Sydney AveyDynamic Women — Changing Times
Words of Peace
Christmas gives us special moments of unity. We take time to delight someone with a gift or wish them well with a card. We attend inspirational Christmas performances. We dust off the old family customs that bind us together. We dish up new traditions that carry us forward.
Our celebration may feel like a too-short intermission in our daily lives, Or we may experience an extended time of worship and visits with family and friends. Either way, the time comes to box up the tinsel and lights and express our last wish for peace, love, and joy. We wonder, why can’t we keep the Christmas Spirit of “Glory to God in the highest, and on earth peace, good will toward men” all year round?
Our words matter
One of the seasonal joys is that the angry speech that plagues our world softens a bit. As we add messages of goodwill to our Christmas cards, our words of peace are particularly meaningful. In Colossians 4:6, Paul exhorts us— “Let your conversation be gracious and attractive so that you have the right response for everyone.” And James 3:18 encourages us to “plant seeds of peace.”
One of the names for Jesus is Word of God. Words are expressions of thought. Jesus came to express God’s thoughts to us. Our words matter. The peace, love, and joy we wish each other at Christmas we can extend all year long.
Along with the holiday decorations, let’s box up the hasty judgments we make. The harried checker behind the counter, the frazzled mom, wrestling with her misbehaving toddler in the grocery aisle; the fragile woman in the wheelchair; the impatient man in a slow-moving line; the teen with purple hair, piercings, and tattoos—God knows their hearts. We don’t.
What might the people around you need to relieve the anxiety of the moment? Or the sense of isolation that often masquerades as attitude? Simple prayers work miracles. Sometimes, God gives us words. Pray for the person you notice. Speak the words of peace God gives you.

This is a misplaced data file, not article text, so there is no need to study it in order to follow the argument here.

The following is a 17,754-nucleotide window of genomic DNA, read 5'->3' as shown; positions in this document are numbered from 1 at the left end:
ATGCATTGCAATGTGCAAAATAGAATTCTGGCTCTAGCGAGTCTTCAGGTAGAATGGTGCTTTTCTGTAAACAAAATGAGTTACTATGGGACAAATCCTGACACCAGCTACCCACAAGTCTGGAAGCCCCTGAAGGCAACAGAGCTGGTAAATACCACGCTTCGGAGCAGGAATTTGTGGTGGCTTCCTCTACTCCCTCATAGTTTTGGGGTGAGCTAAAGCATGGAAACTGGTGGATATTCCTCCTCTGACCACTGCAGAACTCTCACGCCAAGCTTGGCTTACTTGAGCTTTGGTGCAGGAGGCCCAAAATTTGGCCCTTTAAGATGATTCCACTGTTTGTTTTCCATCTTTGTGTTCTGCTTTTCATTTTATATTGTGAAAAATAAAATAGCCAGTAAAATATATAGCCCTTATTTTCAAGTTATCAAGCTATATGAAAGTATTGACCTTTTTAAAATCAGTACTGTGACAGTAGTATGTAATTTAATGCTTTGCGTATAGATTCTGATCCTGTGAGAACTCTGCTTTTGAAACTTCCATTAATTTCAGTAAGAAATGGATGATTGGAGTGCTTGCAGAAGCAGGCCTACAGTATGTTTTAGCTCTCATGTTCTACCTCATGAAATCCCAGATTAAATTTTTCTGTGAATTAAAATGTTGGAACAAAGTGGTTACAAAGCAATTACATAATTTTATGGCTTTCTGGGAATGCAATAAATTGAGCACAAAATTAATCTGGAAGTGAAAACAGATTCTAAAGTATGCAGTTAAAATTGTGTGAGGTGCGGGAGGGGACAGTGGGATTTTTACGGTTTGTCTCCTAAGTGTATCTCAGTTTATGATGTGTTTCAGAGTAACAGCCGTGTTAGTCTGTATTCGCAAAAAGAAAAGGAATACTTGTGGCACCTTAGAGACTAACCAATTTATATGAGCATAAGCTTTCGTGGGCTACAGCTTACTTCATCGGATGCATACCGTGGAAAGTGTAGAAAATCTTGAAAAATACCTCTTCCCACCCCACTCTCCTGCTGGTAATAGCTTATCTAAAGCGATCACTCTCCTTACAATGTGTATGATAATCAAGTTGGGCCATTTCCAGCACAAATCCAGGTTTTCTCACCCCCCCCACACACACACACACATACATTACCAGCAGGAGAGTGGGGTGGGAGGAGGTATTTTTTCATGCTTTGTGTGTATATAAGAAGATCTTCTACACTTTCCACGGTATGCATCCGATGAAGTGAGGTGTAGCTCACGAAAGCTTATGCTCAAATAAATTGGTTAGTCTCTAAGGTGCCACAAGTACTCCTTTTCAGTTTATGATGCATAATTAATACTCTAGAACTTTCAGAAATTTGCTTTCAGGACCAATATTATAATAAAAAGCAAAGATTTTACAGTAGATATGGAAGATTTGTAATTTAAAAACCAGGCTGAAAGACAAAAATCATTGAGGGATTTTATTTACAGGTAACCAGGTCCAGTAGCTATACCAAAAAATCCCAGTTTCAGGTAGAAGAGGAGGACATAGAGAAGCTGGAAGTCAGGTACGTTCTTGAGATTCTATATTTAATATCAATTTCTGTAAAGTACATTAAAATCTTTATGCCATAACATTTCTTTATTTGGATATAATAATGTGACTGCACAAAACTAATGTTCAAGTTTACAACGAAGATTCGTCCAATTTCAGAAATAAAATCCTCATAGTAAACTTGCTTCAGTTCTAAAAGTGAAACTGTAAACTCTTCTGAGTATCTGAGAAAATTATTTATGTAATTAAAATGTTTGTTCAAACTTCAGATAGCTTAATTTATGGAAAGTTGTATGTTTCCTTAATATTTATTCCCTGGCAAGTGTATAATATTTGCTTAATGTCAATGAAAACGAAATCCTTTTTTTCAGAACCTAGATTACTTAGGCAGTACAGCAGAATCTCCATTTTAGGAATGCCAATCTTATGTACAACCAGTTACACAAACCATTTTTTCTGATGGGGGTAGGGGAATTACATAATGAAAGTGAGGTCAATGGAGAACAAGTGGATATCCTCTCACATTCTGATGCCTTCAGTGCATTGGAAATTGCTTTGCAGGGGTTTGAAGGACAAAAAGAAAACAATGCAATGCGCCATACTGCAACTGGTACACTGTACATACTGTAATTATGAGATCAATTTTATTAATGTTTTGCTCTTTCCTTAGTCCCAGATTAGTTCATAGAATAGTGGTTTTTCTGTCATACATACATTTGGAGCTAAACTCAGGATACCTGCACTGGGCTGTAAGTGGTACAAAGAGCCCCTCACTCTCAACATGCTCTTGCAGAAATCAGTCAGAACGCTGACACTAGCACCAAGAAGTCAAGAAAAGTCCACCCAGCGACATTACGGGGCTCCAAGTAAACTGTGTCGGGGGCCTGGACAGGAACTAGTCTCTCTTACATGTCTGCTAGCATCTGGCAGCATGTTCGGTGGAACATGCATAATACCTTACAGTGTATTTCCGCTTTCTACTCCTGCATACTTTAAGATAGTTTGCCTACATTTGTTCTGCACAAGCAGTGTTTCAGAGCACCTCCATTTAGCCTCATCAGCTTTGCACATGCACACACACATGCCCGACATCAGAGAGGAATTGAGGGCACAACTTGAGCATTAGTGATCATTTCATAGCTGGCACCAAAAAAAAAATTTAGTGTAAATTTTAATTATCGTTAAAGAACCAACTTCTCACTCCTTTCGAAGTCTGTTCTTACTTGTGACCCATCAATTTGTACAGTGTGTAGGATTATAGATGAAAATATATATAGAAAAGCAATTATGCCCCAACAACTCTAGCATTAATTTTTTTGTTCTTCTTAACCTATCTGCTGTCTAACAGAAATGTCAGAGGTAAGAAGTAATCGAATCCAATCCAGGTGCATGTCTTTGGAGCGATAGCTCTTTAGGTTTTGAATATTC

Make eye contact to let the store clerk know you aren’t in a rush. Give the frazzled mom your best “been there” smile. Lower your gaze to acknowledge the wheelchair-bound woman. Refrain from knee-jerk reactions to the complainer. Appreciate the fragile teen soul behind the creative self-expression.
Don’t be nice, be kind
Don’t be nice. Be kind. Nice is a polite response that keeps people at a distance. Kindness considers a person’s situation and offers heartfelt concern or appreciation. Gentle humor, commiseration, or a sincere compliment can encourage a person who has fallen into a bad frame of mind.
In a world that is seemingly so connected, many people go unnoticed. A listening ear can relieve loneliness. Words of peace can soften, hearts, change moods, and restore faith. If you want to keep the Christmas Spirit alive in 2019, plant seeds of peace using words of love, compassion, and understanding.
Note: This is the text of a reading presented as part of the 2018 Christmas program at Christ Presbyterian Church in Goodyear, AZ. Copyright Sydney Avey
© Sydney Avey